Growing up, my mother emphasized being able to communicate. She encouraged me to speak during class, and to take great pride in my ability to write. If you review the annals of history, you will find some of the most impactful figures were great communicators. That is not a coincidence. Nowadays, however, it seems that we, as a society, have lost the reverence for effective communication skills. People seem to be in too much of a hurry to effectively communicate. This failure to communicate, or lack of ability to do so, has been manifested in many ways.
I do not know if it is just me, but it seems that more and more people are socially awkward. I am talking about standing by the punch bowl all night during a party socially awkward. People truly have moved away from holding meaningful conversations. I have also noticed that people do not take the time to effectively communicate in written form, either. When I was coming of age, short-hand communication was used sparingly. Nowadays, it feels that “lol,” and other short-hand abbreviations have truly become the norm. How can we get back to the basics? This past weekend, as I sat at a pool, I looked around and noticed people sitting in groups, but not engaging with each other at all. I even noticed couples who were not engaging with each other. Instead, they were too busy scrolling their Facebook, or Instagram timelines, or taking selfies. How did we get here? Is this inability to communicate contributing to failed relationships?
Growing up, you had to engage in conversations with people because social media did not exist. If you gathered the nerve to approach a young lady, you had to think about: (1) what you would say to her, and (2) how you would eventually get around to asking for her telephone, or beeper number. Not only did you have that stress, but you also had to consider what you would say to her on the telephone if and when you received her number. This was stressful, but we did it. The kids these days will never know the stress we dealt with! Now, they can send a text message, or a direct message on Instagram. These applications—while very convenient—contribute to a generation of bad communicators.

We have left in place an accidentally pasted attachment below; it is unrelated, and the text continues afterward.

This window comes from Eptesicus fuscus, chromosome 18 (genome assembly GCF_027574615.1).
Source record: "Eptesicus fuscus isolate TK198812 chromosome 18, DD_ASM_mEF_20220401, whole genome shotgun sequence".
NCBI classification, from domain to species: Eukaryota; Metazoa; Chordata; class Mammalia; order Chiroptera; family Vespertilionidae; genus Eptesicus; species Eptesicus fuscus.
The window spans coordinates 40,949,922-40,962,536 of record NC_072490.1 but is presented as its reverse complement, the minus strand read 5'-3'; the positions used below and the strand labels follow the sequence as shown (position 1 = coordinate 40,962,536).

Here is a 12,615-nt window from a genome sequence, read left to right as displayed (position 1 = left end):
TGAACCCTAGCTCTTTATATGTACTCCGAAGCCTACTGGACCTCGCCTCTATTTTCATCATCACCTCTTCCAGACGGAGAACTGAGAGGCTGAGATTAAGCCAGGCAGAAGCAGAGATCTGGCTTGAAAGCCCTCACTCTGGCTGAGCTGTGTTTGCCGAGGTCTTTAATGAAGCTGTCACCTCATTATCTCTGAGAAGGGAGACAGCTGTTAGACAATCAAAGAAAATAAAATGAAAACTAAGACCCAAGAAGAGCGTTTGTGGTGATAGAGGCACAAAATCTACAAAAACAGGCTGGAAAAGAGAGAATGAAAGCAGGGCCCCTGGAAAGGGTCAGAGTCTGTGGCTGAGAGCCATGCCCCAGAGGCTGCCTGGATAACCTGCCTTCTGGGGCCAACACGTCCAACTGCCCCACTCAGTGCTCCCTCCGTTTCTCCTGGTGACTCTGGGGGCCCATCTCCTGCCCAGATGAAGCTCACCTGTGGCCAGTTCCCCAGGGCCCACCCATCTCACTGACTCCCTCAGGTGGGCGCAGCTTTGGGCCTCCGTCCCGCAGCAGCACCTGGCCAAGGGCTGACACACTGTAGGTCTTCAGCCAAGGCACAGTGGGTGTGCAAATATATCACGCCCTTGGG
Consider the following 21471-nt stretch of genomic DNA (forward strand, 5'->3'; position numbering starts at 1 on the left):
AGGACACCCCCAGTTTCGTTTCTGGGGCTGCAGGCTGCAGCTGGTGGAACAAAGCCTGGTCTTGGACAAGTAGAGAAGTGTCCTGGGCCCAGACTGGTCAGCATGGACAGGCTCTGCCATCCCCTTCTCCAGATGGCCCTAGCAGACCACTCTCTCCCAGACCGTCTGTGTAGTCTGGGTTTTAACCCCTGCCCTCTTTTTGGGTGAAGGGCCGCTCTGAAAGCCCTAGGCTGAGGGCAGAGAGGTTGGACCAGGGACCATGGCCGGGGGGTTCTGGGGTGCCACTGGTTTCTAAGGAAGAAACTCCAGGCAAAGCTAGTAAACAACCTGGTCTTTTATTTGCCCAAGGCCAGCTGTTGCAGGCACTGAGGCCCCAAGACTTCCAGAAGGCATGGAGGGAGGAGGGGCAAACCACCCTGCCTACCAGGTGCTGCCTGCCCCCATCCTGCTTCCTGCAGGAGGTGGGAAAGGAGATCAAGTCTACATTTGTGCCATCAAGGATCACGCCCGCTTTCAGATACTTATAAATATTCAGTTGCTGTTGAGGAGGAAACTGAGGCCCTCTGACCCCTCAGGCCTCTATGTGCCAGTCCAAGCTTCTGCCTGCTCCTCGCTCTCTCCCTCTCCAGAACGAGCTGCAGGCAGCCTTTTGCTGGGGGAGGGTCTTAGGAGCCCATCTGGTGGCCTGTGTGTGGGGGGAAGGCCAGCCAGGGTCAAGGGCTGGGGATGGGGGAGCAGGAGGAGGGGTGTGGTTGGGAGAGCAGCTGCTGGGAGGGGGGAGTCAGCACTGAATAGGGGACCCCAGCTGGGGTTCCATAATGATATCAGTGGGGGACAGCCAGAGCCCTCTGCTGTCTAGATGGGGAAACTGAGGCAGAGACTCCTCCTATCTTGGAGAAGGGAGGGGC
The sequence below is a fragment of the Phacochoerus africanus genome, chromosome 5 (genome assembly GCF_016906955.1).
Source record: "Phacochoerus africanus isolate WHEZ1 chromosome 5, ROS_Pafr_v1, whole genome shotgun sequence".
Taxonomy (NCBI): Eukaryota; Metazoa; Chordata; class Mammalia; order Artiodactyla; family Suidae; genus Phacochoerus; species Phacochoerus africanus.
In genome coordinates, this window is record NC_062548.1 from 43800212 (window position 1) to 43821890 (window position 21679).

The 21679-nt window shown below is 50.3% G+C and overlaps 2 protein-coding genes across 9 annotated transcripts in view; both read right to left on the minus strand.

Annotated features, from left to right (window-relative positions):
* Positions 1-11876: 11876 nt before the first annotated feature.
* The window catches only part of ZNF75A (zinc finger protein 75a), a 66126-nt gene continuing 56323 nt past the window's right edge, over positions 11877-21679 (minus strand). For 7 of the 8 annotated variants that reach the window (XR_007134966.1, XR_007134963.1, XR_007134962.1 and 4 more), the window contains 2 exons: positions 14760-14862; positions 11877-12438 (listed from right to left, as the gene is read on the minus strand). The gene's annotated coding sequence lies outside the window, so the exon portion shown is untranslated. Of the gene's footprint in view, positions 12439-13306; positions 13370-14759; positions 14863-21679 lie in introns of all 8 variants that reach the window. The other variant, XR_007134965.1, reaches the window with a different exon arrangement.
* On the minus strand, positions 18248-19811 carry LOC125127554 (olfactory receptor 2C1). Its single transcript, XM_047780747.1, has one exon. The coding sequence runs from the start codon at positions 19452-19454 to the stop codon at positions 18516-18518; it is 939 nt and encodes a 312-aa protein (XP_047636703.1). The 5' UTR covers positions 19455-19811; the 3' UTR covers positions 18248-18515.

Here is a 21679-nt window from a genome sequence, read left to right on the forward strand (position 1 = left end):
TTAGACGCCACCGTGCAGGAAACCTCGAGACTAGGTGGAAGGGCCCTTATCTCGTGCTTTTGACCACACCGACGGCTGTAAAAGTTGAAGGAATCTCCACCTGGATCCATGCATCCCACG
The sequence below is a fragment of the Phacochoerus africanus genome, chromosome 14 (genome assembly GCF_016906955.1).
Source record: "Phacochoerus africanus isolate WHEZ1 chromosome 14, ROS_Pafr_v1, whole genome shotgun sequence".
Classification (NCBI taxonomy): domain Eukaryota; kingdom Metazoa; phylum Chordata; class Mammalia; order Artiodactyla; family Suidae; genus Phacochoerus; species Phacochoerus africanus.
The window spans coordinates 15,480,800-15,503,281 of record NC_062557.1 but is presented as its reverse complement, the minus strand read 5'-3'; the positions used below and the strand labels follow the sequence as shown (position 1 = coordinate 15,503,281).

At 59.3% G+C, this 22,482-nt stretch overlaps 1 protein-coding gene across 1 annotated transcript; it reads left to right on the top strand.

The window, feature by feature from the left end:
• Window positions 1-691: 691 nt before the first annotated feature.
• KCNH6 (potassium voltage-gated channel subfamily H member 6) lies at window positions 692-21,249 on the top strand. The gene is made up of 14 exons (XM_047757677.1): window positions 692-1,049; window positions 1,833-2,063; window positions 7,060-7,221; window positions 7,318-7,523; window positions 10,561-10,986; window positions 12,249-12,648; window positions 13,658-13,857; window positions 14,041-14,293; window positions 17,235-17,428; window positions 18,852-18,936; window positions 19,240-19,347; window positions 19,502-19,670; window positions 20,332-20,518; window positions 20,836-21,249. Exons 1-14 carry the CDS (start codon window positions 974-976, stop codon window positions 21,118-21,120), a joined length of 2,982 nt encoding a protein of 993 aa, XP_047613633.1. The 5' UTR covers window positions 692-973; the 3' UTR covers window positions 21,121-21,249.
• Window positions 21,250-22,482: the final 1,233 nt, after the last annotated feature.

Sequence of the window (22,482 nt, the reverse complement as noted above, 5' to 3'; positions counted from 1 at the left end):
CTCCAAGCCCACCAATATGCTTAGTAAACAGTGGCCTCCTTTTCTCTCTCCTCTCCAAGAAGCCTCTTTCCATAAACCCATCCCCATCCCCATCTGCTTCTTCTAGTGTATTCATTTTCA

Surprisingly, the inability to communicate has spilled over to the professional world as well. In my line of work, I often attend professional networking events, or conferences where people are actively searching for viable business connections. Too often what I see is people who literally do not know how to start a conversation, or people who cannot hold a conversation. If I were a betting man, I would bet money that people have missed golden business opportunities because they could not hold a conversation. This is pretty sad and very unfortunate. This is also the reality in many places.
I have also noticed that many people cannot effectively communicate in written form, or are in too big of a hurry to do so. Either way, it is pretty frustrating. I have always enjoyed reading good prose. I respect writers who tell a story or analyze a complex topic in a very simple written form. Although I realize that not everyone is a trained writer, it can be exasperating to talk to someone who abbreviates every word. At times, it is appropriate to type “lol” or “smh.” However, defaulting to this kind of communicating can be very misleading. I have seen statuses on Facebook and other social media platforms that are so poorly written that you literally are confused as to what message the person was trying to relay. When I read some of these statuses, I immediately think about my elementary school teachers who made students diagram sentences. I wonder if students are still required to do so? Either way, grammatically incorrect statuses, have seemingly become the rule—not the exception. Maybe they do not care because the President is a terrible communicator. If he is the leader of the free world and does not care about communication, why should they? I digress.
Bad writing has even permeated the professional world. Too many times, I have received emails from business professionals that are riddled with grammatical errors. In the professional world, people often will judge you by the written product you present to them. In many cases, they have never met you in person, so their first impression of you is the email you send to them. Some professionals are more likely to forgive grammatical errors. Others, on the other hand, will completely write a person off for failure to proofread an email. I believe in setting the tone early in a personal or business relationship. That said, I definitely believe in taking an appropriate amount of time to proofread documents.
Maybe I am old school in my thinking, but I hope our society places more of an emphasis on effective communication as we move forward.